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Great Greek Mathematician

It is sometimes claimed that we owe pure mathematics to Pythagoras, and he is often called the first ‘true’ mathematician. But, although his contribution was clearly important, he nevertheless remains a controversial figure. He left no mathematical writings himself, and much of what we know about Pythagorean thought comes to us from the writings of Philolaus and other later Pythagorean scholars. Indeed, it is by no means clear whether many (or indeed any) of the theorems ascribed to him were in fact solved by Pythagoras personally or by his followers.

The school he established at Croton in southern Italy around 530 BC was the nucleus of a rather bizarre Pythagorean sect. Although Pythagorean thought was largely dominated by mathematics, it was also profoundly mystical, and Pythagoras imposed his quasi-religious philosophies, strict vegetarianism, communal living, secret rites and odd rules on all the members of his school (including bizarre and apparently random edicts about never urinating towards the sun, never marrying a woman who wears gold jewelry, never passing an ass lying in the street, never eating or even touching black fava beans) .

The members were divided into the ‘mathematikoi’ (‘learners’), who extended and developed the more mathematical and scientific work that Pythagoras himself began, and the ‘akousmatikoi’ (‘listeners’), who focused on the more religious and ritualistic aspects of his teachings. There was always a certain amount of friction between the two groups and eventually the sect became caught up in some fierce local fighting and ultimately dispersed. Resentment built up against the secrecy and exclusiveness of the Pythagoreans and, in 460 BC, all their meeting places were burned and destroyed, with at least 50 members killed in Croton alone.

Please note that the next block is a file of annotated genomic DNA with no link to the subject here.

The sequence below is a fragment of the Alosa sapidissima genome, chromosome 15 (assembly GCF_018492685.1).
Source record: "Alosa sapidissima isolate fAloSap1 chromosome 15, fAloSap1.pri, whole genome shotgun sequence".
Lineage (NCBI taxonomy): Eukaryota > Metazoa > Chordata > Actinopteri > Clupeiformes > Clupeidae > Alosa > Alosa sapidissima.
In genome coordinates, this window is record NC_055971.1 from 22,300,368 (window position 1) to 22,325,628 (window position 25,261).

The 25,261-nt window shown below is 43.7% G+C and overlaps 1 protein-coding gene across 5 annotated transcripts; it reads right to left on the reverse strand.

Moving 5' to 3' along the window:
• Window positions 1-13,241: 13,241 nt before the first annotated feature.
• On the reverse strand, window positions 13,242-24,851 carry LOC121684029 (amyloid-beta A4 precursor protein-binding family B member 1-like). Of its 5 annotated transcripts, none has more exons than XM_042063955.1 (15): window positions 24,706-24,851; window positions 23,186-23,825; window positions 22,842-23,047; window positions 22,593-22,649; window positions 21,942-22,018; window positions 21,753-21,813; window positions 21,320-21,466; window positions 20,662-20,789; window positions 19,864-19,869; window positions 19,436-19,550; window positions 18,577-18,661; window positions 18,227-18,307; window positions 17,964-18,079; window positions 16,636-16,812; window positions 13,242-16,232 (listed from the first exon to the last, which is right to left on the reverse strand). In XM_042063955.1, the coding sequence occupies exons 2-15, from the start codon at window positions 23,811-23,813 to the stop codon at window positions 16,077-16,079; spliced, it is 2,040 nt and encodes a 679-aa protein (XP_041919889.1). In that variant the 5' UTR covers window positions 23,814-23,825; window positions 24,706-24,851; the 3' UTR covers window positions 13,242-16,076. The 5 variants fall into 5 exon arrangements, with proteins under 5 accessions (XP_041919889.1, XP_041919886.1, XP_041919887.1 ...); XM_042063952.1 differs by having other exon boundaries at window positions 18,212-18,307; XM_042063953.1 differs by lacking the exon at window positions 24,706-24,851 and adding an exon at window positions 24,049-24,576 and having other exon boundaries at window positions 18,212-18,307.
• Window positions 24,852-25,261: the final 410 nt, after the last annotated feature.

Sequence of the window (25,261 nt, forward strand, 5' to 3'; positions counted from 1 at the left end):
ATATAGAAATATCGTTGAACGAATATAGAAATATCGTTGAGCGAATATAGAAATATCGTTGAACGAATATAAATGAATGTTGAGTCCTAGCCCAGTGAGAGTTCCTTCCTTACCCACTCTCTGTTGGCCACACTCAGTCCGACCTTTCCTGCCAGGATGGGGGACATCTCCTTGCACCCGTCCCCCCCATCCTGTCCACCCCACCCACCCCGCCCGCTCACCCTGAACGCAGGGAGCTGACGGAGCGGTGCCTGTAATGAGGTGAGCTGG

The over-riding dictum of Pythagoras’ school was ‘All is number’ or ‘God is number’, and the Pythagoreans effectively practiced a kind of numerology or number-worship, and considered each number to have its own character and meaning. For example, the number one was the generator of all numbers; two represented opinion; three, harmony; four, justice; five, marriage; six, creation; seven, the seven planets or ‘wandering stars’, etc. Odd numbers were thought of as female and even numbers as male.

The holiest number of all was ‘tetractys’ (ten), a triangular number composed of the sum of one, two, three and four. It is a great tribute to the Pythagoreans' intellectual achievements that they deduced the special place of the number 10 from an abstract mathematical argument rather than from something as mundane as counting the fingers on two hands.

However, Pythagoras and his school - as well as a handful of other mathematicians of ancient Greece - was largely responsible for introducing a more rigorous mathematics than what had gone before, building from first principles using axioms and logic. Before Pythagoras, for example, geometry had been merely a collection of rules derived by empirical measurement. Pythagoras discovered that a complete system of mathematics could be constructed, where geometric elements corresponded with numbers, and where integers and their ratios were all that was necessary to establish an entire system of logic and truth.

He is mainly remembered for what has become known as Pythagoras’ Theorem. Read the next page to know what the theorem is.

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